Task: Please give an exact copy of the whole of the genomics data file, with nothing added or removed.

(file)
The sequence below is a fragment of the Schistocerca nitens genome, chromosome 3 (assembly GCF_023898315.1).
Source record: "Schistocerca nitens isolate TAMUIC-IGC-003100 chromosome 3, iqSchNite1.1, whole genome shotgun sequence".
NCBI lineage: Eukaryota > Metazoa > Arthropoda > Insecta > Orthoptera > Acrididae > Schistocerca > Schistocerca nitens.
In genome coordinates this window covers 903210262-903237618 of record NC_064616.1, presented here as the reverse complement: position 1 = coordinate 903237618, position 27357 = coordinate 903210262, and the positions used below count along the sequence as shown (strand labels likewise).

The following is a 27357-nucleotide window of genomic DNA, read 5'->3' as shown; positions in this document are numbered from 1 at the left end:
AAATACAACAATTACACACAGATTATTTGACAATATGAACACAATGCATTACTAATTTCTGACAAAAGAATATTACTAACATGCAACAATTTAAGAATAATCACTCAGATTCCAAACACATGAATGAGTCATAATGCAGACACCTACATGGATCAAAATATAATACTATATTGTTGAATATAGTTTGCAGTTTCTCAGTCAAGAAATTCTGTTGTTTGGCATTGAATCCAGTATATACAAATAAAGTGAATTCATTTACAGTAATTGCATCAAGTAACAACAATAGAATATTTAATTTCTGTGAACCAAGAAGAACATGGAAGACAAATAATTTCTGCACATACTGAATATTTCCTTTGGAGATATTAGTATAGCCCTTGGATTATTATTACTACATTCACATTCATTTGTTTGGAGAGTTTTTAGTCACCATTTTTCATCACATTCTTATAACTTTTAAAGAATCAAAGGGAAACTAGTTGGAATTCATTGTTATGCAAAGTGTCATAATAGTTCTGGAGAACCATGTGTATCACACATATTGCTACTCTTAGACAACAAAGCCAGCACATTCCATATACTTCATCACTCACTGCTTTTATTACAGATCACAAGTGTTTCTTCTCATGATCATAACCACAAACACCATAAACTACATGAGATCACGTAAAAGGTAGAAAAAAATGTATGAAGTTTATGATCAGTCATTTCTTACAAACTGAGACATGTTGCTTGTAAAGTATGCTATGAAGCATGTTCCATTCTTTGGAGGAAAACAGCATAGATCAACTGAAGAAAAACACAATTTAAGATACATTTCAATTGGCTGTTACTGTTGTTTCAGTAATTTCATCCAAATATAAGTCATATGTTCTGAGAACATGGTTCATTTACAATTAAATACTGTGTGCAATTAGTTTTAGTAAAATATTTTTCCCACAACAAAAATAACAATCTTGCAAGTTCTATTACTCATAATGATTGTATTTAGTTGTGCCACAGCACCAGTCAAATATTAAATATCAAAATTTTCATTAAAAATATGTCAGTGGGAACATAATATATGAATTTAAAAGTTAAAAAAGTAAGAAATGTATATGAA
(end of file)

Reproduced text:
The sequence below is a fragment of the Schistocerca nitens genome, chromosome 3 (assembly GCF_023898315.1).
Source record: "Schistocerca nitens isolate TAMUIC-IGC-003100 chromosome 3, iqSchNite1.1, whole genome shotgun sequence".
NCBI lineage: Eukaryota > Metazoa > Arthropoda > Insecta > Orthoptera > Acrididae > Schistocerca > Schistocerca nitens.
In genome coordinates this window covers 903210262-903237618 of record NC_064616.1, presented here as the reverse complement: position 1 = coordinate 903237618, position 27357 = coordinate 903210262, and the positions used below count along the sequence as shown (strand labels likewise).

The following is a 27357-nucleotide window of genomic DNA, read 5'->3' as shown; positions in this document are numbered from 1 at the left end:
AAATACAACAATTACACACAGATTATTTGACAATATGAACACAATGCATTACTAATTTCTGACAAAAGAATATTACTAACATGCAACAATTTAAGAATAATCACTCAGATTCCAAACACATGAATGAGTCATAATGCAGACACCTACATGGATCAAAATATAATACTATATTGTTGAATATAGTTTGCAGTTTCTCAGTCAAGAAATTCTGTTGTTTGGCATTGAATCCAGTATATACAAATAAAGTGAATTCATTTACAGTAATTGCATCAAGTAACAACAATAGAATATTTAATTTCTGTGAACCAAGAAGAACATGGAAGACAAATAATTTCTGCACATACTGAATATTTCCTTTGGAGATATTAGTATAGCCCTTGGATTATTATTACTACATTCACATTCATTTGTTTGGAGAGTTTTTAGTCACCATTTTTCATCACATTCTTATAACTTTTAAAGAATCAAAGGGAAACTAGTTGGAATTCATTGTTATGCAAAGTGTCATAATAGTTCTGGAGAACCATGTGTATCACACATATTGCTACTCTTAGACAACAAAGCCAGCACATTCCATATACTTCATCACTCACTGCTTTTATTACAGATCACAAGTGTTTCTTCTCATGATCATAACCACAAACACCATAAACTACATGAGATCACGTAAAAGGTAGAAAAAAATGTATGAAGTTTATGATCAGTCATTTCTTACAAACTGAGACATGTTGCTTGTAAAGTATGCTATGAAGCATGTTCCATTCTTTGGAGGAAAACAGCATAGATCAACTGAAGAAAAACACAATTTAAGATACATTTCAATTGGCTGTTACTGTTGTTTCAGTAATTTCATCCAAATATAAGTCATATGTTCTGAGAACATGGTTCATTTACAATTAAATACTGTGTGCAATTAGTTTTAGTAAAATATTTTTCCCACAACAAAAATAACAATCTTGCAAGTTCTATTACTCATAATGATTGTATTTAGTTGTGCCACAGCACCAGTCAAATATTAAATATCAAAATTTTCATTAAAAATATGTCAGTGGGAACATAATATATGAATTTAAAAGTTAAAAAAGTAAGAAATGTATATGAA